THE CASE: 40mm in diameter, 12.5mm tall, with a lug-to-lug measurement of 46mm, the watch wears well on my flat, 7.25″ wrist. Not too big, not too small, not too tall – just right. The 44GS case is something that has to be seen to fully appreciate. Just as the hands and indices are, this case is finished to a very high level. Switching between multiple finishes (brushed and polished), and with more angles than a geometry test – this thing shines. Every surface of the case is finished so that the mirror finishes have no visible distortion. This blade finishing process is referred to as Zaratsu polishing, or black polishing, has taken decades to perfect, and is something that only the most skillful and experienced craftsman are permitted to perform. The signed, screw-down crown is proportional, and fits in with the overall design of the watch nicely. It’s also worth mentioning that this piece is rated for 100m of water resistance. My only complaint here would be that the sharp edge of the fixed bezel is a magnet for dents and dings.
THE BRACELET: The part-brushed, part-polished 5-link bracelet fitted here is nice, but like many other Seiko bracelets, is nothing to write home about. End links are sized at 20mm, and there’s a very slight taper down to the clasp resulting in a bracelet that drapes somewhat nicely over the wrist. Full and half links included, it’s also relatively easy to size, with links being screwed together, instead of the awful pin and collar setup found on many of Seiko’s lower end models. The milled, push-button release clasp is a standard tri-fold affair that is beautifully signed and works as it should. No complaints.
THE MOVEMENT: Shown beneath a sapphire caseback is the “Spring Drive” caliber 9R65A – a joint effort of traditional mechanical watchmaking and some electronic ingenuity. The blued second hand sweeps around the dial in an eerily smooth fashion. The stand-out stat to me has to be the accuracy. In the time I’ve been wearing this machine, it’s been incredibly accurate – running less than one second fast per day. A conventional escapement is nowhere to be found. Instead, it has been replaced with a device that Seiko calls a Tri-synchro Regulator, which regulates the unwinding of the mainspring. This manages the three different types of energy produced by the movement. The result of this hybrid set-up, if you will, is one of the most accurate (mostly) mechanical movements that money can buy.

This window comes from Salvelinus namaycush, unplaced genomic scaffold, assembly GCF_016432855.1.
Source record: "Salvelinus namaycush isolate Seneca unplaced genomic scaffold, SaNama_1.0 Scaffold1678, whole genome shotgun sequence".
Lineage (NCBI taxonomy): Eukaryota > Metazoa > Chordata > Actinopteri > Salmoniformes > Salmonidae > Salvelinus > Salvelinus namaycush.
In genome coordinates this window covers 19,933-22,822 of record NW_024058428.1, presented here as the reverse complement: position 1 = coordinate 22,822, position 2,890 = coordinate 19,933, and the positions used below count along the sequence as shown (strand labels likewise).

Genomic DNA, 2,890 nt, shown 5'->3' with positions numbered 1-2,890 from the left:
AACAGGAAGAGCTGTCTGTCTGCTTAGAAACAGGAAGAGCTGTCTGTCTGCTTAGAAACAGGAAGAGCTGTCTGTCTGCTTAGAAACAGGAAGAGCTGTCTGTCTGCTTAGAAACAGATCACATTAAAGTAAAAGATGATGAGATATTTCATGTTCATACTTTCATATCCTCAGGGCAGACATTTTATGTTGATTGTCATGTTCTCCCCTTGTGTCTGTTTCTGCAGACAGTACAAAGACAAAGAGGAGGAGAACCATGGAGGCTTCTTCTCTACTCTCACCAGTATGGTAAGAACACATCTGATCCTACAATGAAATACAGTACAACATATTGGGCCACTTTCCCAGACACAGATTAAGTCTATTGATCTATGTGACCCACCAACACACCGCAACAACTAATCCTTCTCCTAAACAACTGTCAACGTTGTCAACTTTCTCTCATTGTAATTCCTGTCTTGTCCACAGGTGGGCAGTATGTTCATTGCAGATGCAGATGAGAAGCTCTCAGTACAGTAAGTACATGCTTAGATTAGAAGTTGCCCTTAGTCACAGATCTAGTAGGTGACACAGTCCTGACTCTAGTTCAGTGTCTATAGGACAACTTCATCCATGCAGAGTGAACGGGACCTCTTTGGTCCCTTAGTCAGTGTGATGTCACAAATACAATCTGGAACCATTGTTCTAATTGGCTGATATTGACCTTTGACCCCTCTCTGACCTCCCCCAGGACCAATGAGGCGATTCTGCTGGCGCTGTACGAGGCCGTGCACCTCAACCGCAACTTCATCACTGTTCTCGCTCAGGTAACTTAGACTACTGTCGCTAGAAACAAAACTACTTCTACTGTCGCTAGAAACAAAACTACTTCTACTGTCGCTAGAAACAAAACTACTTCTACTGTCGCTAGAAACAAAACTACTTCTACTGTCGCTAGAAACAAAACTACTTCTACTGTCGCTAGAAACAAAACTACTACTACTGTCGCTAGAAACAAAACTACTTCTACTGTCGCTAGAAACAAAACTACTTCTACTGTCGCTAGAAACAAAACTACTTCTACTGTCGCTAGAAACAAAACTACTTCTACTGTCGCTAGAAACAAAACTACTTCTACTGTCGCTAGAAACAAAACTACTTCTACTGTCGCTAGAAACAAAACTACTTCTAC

CONCLUSION: This watch is beautiful, accurate, comfortable, and unique. BUT, there’s a problem – I can’t tell what it’s trying to be. Sure, Spring Drive is neat, but it just seems a bit disingenuous. This movement, to me, lacks the character and originality of the entry level 9F, or the flagship High Beat, which would be the two my money would be spent on. The rotor makes the noises you’d expect to hear out of a sub-$100 Seiko 5 as it spins on your wrist, and the sound of handwinding it is even worse; it’s a combination of whiny and gritty. I’m telling you.. it’s bad, and we’re talking about a watch that retails for $6800!
The Grand Seiko SBGA387 is incredible; I just don’t know if I’d want to own it. Luckily, a dear friend is the keeper of this one, so maybe I’ll borrow it again sometime and toss it back on my favorite grey NATO. Maybe that time I’ll feel differently. *shrugs*
For more information on the Grand Seiko SBGA387G, visit https://www.grand-seiko.com/us-en
NATO Strap – Gunmetal Supreme NATO, courtesy of https://www.crownandbuckle.com/